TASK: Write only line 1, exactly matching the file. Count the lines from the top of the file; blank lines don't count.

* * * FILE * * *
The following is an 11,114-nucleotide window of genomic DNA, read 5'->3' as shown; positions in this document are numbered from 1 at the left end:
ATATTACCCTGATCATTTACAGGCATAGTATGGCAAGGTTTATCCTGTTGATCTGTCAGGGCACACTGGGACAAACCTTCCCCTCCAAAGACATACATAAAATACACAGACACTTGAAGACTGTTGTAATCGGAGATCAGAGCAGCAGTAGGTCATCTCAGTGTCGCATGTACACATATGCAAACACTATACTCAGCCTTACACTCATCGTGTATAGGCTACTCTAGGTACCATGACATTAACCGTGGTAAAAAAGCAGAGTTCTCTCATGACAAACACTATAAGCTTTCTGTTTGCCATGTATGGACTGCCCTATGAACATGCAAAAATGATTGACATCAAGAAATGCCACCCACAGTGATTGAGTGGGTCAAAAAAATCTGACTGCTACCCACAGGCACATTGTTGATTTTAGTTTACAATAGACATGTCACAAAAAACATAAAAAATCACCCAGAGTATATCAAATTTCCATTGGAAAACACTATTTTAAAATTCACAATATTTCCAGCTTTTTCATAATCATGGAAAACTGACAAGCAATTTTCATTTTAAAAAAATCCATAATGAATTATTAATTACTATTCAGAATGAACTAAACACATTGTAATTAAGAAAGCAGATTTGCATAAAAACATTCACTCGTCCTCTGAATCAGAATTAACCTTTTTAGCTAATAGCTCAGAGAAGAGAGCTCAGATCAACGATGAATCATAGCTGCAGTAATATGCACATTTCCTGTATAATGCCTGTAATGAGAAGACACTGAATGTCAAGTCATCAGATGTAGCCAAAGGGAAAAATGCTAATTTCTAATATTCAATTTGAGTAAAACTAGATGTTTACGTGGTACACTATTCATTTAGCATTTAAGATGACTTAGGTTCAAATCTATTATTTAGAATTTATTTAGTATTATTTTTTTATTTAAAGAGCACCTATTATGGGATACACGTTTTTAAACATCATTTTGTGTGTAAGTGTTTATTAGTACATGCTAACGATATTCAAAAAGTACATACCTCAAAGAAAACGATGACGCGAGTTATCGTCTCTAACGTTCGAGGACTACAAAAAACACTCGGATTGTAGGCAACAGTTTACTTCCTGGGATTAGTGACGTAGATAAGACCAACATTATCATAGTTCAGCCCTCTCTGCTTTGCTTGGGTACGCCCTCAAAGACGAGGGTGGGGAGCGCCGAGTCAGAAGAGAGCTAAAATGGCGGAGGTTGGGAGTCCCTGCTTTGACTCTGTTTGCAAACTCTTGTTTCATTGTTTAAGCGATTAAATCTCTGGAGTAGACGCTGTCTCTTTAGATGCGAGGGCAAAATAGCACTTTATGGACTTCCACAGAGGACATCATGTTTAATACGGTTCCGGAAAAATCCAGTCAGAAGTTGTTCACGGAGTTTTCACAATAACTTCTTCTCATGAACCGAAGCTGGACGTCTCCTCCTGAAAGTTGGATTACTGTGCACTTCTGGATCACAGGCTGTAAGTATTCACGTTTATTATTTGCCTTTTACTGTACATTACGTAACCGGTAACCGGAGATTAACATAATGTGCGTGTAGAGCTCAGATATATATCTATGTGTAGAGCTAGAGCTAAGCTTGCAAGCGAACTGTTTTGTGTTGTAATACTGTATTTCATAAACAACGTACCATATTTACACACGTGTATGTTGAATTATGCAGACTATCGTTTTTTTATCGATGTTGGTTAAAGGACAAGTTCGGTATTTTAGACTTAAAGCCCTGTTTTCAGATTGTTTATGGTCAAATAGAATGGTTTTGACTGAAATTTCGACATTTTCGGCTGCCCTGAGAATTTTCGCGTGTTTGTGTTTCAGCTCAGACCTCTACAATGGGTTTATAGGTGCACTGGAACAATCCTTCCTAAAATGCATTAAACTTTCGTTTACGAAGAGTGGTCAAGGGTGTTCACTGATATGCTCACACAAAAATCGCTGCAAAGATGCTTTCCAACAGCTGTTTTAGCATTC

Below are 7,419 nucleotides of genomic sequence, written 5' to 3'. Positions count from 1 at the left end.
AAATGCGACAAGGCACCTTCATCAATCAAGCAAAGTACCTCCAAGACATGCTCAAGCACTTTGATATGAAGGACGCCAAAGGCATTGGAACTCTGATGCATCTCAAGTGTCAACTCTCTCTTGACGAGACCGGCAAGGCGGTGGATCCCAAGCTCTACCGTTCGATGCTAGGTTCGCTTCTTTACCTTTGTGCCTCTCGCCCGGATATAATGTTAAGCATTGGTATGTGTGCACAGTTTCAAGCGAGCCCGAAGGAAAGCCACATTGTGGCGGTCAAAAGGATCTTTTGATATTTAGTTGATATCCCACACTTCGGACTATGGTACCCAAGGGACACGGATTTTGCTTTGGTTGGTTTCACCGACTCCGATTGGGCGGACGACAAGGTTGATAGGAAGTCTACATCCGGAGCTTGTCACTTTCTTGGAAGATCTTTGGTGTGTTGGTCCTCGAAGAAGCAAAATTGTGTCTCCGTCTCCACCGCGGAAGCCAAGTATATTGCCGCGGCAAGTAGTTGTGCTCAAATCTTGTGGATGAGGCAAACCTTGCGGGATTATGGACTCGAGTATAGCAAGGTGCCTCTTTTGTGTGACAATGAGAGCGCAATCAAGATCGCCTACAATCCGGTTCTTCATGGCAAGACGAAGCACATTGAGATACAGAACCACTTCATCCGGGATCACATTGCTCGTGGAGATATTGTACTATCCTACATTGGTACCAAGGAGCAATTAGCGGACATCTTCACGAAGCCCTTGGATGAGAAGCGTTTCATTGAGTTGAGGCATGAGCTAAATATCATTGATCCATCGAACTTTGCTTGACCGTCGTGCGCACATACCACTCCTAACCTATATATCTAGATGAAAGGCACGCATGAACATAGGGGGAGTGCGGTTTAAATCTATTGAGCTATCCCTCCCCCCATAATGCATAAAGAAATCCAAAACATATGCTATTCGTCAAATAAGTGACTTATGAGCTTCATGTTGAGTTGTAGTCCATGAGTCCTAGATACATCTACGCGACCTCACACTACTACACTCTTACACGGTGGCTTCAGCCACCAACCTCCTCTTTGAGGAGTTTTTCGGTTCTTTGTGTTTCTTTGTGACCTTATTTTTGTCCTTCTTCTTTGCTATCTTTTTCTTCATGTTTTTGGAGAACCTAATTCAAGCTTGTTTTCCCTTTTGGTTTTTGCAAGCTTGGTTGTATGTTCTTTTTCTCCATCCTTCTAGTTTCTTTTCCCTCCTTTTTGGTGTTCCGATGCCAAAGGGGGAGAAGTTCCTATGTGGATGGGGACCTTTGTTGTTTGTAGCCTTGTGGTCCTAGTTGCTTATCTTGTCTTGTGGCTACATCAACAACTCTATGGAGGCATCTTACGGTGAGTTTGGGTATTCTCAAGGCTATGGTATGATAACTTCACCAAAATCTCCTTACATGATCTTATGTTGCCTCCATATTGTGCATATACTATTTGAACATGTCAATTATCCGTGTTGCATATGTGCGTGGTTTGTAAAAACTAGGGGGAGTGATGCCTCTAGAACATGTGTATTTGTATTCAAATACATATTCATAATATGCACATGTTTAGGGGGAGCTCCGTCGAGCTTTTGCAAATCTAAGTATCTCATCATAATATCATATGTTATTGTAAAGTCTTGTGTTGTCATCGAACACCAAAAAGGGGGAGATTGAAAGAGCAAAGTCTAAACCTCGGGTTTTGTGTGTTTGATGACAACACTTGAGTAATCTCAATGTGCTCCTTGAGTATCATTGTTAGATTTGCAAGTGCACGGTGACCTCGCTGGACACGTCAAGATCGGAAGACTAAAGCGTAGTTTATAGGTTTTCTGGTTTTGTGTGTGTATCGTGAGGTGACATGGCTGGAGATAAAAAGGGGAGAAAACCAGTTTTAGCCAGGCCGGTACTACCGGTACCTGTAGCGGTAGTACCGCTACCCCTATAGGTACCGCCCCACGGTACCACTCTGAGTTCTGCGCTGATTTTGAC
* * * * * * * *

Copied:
The following is an 11,114-nucleotide window of genomic DNA, read 5'->3' as shown; positions in this document are numbered from 1 at the left end: